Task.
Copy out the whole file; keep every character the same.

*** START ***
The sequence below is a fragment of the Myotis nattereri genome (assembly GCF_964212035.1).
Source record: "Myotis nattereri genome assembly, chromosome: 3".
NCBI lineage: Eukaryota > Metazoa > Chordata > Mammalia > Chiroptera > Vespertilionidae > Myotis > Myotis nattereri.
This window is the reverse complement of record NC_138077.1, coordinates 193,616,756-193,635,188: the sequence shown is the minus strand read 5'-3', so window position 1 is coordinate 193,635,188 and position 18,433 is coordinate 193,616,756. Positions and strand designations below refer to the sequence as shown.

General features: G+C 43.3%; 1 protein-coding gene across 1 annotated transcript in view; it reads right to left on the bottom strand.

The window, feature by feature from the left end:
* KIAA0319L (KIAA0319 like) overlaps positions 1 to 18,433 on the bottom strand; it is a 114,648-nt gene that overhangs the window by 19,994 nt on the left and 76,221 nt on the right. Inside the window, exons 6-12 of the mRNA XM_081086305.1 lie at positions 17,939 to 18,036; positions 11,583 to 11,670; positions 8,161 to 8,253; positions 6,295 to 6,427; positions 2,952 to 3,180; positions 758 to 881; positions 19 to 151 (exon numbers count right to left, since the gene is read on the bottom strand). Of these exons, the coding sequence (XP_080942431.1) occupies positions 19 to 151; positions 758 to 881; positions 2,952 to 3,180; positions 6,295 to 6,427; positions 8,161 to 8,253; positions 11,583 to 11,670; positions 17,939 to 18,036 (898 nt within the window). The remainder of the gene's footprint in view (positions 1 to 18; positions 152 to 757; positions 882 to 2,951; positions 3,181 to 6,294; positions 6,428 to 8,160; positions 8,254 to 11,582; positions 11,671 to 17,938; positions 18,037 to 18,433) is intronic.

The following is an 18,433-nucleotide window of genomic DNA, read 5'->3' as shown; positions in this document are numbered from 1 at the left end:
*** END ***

The sequence below is a fragment of the Myotis nattereri genome (assembly GCF_964212035.1).
Source record: "Myotis nattereri genome assembly, chromosome: 3".
NCBI lineage: Eukaryota > Metazoa > Chordata > Mammalia > Chiroptera > Vespertilionidae > Myotis > Myotis nattereri.
This window is the reverse complement of record NC_138077.1, coordinates 193,616,756-193,635,188: the sequence shown is the minus strand read 5'-3', so window position 1 is coordinate 193,635,188 and position 18,433 is coordinate 193,616,756. Positions and strand designations below refer to the sequence as shown.

General features: G+C 43.3%; 1 protein-coding gene across 1 annotated transcript in view; it reads right to left on the bottom strand.

The window, feature by feature from the left end:
* KIAA0319L (KIAA0319 like) overlaps positions 1 to 18,433 on the bottom strand; it is a 114,648-nt gene that overhangs the window by 19,994 nt on the left and 76,221 nt on the right. Inside the window, exons 6-12 of the mRNA XM_081086305.1 lie at positions 17,939 to 18,036; positions 11,583 to 11,670; positions 8,161 to 8,253; positions 6,295 to 6,427; positions 2,952 to 3,180; positions 758 to 881; positions 19 to 151 (exon numbers count right to left, since the gene is read on the bottom strand). Of these exons, the coding sequence (XP_080942431.1) occupies positions 19 to 151; positions 758 to 881; positions 2,952 to 3,180; positions 6,295 to 6,427; positions 8,161 to 8,253; positions 11,583 to 11,670; positions 17,939 to 18,036 (898 nt within the window). The remainder of the gene's footprint in view (positions 1 to 18; positions 152 to 757; positions 882 to 2,951; positions 3,181 to 6,294; positions 6,428 to 8,160; positions 8,254 to 11,582; positions 11,671 to 17,938; positions 18,037 to 18,433) is intronic.

The following is an 18,433-nucleotide window of genomic DNA, read 5'->3' as shown; positions in this document are numbered from 1 at the left end: